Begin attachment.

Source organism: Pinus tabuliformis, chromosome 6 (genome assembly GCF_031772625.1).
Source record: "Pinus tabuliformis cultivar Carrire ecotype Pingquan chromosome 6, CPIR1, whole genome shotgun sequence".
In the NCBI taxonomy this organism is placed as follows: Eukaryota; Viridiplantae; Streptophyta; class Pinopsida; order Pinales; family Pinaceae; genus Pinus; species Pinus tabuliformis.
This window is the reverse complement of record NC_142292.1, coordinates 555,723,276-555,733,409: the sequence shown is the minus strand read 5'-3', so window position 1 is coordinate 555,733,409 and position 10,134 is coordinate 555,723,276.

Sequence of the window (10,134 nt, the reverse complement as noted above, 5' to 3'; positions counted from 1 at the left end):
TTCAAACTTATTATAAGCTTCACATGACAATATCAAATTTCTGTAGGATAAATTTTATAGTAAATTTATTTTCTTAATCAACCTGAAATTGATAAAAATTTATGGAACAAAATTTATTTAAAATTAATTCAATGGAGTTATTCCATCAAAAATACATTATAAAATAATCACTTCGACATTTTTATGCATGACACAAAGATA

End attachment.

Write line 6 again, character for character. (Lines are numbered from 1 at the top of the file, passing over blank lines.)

TTCAAACTTATTATAAGCTTCACATGACAATATCAAATTTCTGTAGGATAAATTTTATAGTAAATTTATTTTCTTAATCAACCTGAAATTGATAAAAATTTATGGAACAAAATTTATTTAAAATTAATTCAATGGAGTTATTCCATCAAAAATACATTATAAAATAATCACTTCGACATTTTTATGCATGACACAAAGATA